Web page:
As some of you know, I have been blogging about David Barton’s appearance on The Daily Show with Jon Stewart.
After reading “The Daily Show’s Limits” by Chris Beneke and Randall Stephens, I realized that my need to blog critically about Barton’s appearance on the show may just be related to the fact that Stewart failed to deliver a knockout blow.
Beneke and Stephens remind us that this ongoing debate over whether or not the United States is a Christian nation requires more than just an exchange of anecdotes in a ten minute television interview.
Here is a taste of their excellent piece:
Conservatives who go on the Daily Show usually end up looking the fool. But Stewart met his match in Barton, an ideological warrior revered by Glenn Beck and Mike Huckabee. Stewart’s razor wit and trademark blue index cards were no match for Barton’s prodigious memory and unwavering insistence that America’s Christian founding has been erased by secular elites.
The show’s staff probably thought Barton could be caricatured as a half-crazed ideologue, unconcerned with larger inconvenient truths. Perhaps they figured that a few well-chosen facts that don’t fit his God-and-country narrative would render him speechless, that he would crumble under the relentless ironic jabs. But if it were just a matter of enumerating quotations and dates, members of Congress wouldn’t be calling Barton to provide them with the founders’ views on deficits, stem cell research and stimulus programs. Barton offers his listeners something much more alluring.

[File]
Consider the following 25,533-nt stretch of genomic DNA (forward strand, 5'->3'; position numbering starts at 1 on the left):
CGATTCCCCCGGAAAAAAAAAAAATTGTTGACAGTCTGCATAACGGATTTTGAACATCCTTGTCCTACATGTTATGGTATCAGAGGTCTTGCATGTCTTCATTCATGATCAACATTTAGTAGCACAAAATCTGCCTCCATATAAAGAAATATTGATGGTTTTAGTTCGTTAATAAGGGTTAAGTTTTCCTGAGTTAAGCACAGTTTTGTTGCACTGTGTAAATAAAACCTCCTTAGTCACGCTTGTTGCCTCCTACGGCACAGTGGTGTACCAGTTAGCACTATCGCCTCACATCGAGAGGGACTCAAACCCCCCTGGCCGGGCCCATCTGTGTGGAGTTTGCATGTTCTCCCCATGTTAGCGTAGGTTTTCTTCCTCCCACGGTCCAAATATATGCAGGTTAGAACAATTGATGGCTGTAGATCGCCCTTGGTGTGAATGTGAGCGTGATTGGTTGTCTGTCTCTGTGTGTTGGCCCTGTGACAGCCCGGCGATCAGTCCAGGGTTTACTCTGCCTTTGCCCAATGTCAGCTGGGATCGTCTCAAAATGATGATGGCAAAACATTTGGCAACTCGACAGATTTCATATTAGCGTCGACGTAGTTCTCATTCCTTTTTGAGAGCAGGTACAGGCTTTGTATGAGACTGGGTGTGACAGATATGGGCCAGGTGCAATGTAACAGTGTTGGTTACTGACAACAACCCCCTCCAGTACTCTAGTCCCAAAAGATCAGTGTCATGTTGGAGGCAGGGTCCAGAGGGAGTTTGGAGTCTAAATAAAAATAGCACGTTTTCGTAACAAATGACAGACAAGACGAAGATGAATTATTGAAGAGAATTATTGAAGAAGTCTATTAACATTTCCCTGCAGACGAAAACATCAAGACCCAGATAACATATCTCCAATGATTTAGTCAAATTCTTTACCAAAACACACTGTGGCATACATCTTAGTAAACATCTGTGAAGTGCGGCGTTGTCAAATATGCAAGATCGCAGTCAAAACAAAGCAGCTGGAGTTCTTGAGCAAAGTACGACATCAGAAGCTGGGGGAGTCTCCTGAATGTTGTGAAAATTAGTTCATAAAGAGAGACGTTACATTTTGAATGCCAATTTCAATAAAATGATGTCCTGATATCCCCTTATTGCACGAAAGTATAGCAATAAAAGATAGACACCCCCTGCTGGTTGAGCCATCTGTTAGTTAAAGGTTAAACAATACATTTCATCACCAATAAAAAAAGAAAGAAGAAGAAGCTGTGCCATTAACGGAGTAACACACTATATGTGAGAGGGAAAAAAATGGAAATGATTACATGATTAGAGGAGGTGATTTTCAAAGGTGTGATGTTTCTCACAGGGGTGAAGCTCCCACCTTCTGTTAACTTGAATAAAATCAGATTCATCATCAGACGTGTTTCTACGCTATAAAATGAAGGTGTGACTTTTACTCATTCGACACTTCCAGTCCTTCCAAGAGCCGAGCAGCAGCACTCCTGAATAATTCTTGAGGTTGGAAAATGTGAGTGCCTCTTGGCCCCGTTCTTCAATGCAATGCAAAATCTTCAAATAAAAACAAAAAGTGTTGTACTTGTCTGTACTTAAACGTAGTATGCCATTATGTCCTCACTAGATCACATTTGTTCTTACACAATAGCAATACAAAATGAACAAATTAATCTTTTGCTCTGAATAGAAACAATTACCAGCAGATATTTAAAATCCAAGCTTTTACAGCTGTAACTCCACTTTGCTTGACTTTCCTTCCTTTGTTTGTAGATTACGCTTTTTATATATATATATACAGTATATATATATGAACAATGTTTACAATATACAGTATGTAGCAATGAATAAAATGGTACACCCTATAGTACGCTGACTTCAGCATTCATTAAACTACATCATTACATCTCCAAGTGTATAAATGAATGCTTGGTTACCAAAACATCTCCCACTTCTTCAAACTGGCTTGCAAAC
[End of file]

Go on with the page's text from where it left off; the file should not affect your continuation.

One thing we learned from Stewart’s tête-à-tête with Barton is that anecdote-ridden claims can’t be countered with more anecdotes. What Stewart never articulated was the essential function of history–using the preponderance of evidence to provide a credible context for understanding the past and the present. Barton presents himself as the high priest of founding texts and the arbiter of honest truth. He’s not, of course. But it’s going to take patient, gritty work to convince folks otherwise.
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